FNM supporters at a Clifford Park rally ahead of the 2012 general election.
By KHRISNA VIRGIL
Tribune Staff Reporter
A FORMER Free National Movement MP who lost his bid to be re-elected during the 2012 general election, has insisted that the party is facing financial troubles with several of its main funders threatening to “abandon ship” if the infighting and leadership issues are not resolved. Speaking to The Tribune on the condition of anonymity, the former MP said the financial woes have also spilled over to those FNMs who want to begin their individual election campaigns.
“The reality is there are major supporters who provide financial support to the party who have said they will abandon ship if we don’t get this together,” the former MP said during a recent interview.
“There are now and will continue to be major funding issues if we cannot resolve these issues which have become very public. We have to resolve it.
“It has also come down to individuals saying they are not willing to fund individual campaigns unless certain issues are resolved. So this is going down to the candidates level as well.”
However, when contacted for comment on the matter yesterday, former Deputy Prime Minister Brent Symonette admitted that at this stage in the game, donors are usually hesitant to give money, especially to a party that is in opposition.
He added that he remained confident that this would not be an issue once the party holds its convention and the controversy over the party’s leadership is put to rest.
Mr Symonette said: “People aren’t often that willing to give to a party, especially one that is not in power. And I am sure the infighting all over the place hasn’t helped.
“But when we have the convention and that’s sorted out and resolved, the donors will be willing to give to the party for a successful campaign.
“So I don’t see it as something that will be an issue,” he added.
Meanwhile, angry FNMs have told this newspaper that the announcement of a party convention by November is proof of yet another strategy by leader Dr Hubert Minnis to hold on to his position.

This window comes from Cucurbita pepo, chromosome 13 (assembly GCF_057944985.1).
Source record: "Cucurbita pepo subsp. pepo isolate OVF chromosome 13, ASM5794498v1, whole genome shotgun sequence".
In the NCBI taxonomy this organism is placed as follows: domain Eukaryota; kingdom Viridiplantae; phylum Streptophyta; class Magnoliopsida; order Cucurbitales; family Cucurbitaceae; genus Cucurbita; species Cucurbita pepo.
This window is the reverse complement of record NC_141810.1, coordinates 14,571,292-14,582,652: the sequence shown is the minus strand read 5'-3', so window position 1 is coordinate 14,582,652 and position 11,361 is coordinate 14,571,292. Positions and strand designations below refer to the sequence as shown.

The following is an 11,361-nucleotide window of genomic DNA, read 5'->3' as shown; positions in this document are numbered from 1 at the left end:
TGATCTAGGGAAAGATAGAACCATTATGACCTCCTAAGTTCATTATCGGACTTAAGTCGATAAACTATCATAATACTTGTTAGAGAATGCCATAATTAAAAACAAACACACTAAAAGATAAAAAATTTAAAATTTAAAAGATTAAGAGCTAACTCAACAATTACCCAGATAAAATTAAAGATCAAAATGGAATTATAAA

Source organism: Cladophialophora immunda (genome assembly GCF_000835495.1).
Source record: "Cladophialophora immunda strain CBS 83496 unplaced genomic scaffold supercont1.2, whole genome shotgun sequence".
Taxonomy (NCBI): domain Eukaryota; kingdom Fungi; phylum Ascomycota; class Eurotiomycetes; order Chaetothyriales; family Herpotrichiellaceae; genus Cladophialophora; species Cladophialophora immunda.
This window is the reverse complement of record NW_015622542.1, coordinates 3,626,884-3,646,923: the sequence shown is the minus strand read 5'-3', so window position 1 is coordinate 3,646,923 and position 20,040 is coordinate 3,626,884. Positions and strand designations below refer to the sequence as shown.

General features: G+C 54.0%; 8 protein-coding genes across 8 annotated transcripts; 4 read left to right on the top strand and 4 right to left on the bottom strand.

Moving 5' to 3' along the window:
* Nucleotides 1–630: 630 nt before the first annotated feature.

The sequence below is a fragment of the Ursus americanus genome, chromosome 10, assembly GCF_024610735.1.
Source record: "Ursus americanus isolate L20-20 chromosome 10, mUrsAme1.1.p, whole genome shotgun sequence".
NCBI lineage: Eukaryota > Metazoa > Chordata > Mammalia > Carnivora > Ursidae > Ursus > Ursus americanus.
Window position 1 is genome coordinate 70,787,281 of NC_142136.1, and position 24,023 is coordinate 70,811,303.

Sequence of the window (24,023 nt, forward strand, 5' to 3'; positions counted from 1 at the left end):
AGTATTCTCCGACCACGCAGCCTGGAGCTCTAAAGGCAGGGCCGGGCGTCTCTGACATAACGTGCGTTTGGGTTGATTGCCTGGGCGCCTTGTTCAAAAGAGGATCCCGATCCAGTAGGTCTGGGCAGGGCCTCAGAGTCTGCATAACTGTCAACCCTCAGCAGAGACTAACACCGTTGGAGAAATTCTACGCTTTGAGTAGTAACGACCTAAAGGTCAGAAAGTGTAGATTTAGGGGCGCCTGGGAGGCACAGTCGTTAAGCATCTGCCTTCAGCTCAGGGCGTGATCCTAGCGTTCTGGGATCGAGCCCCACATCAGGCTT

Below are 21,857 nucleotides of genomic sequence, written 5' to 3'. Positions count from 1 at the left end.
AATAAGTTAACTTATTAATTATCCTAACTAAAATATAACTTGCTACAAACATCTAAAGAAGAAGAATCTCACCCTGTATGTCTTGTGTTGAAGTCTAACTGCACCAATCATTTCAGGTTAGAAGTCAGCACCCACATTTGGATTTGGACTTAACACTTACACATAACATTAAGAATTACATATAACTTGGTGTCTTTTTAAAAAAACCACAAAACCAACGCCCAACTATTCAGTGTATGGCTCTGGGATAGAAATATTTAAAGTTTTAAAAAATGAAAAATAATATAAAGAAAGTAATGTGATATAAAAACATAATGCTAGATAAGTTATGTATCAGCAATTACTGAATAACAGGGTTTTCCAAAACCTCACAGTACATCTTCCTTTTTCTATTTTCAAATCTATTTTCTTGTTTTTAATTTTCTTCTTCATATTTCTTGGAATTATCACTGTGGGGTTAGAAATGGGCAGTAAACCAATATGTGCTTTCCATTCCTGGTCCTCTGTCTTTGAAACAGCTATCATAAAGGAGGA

Party insiders also said there are some who feel a convention should be held as early as April to allow the party to get over its leadership issues with adequate time to position itself for the 2017 general election.
On Friday, Dr Minnis announced that the National Executive Committee, at his invitation, unanimously recommended to the Central Council that a full convention be held no later than November 30.
He said a vote on the matter would take place at or before the next regular council meeting.
“(Mr Minnis) will benefit from a November convention,” said one FNM member, who did not want to be named. “It ultimately minimises the possibility of anyone challenging the post. It leaves just six months before when the next election is expected.”
There have been persistent calls over the past few months for the party to hold a new convention.
Against this backdrop, party Chairman Michael Pintard said earlier this month that there was a possibility that the event could be non-voting, but stressed that there were continued talks on the issue.
This prompted Mr Symonette to question whether Dr Minnis was comfortable in his position at the helm of the party, adding that there should be no question of whether the next convention should have executive posts up for a challenge.
Frank Watson, another former deputy prime minister and senior member of the FNM, said last week that only an “insecure” leader would hold a non-voting convention.
The FNM’s constitution specifies that the organisation should have a convention every two years.
Dr Minnis was re-elected to lead the party on November 21, 2014 after defeating Long Island MP Loretta Butler-Turner in the leadership contest.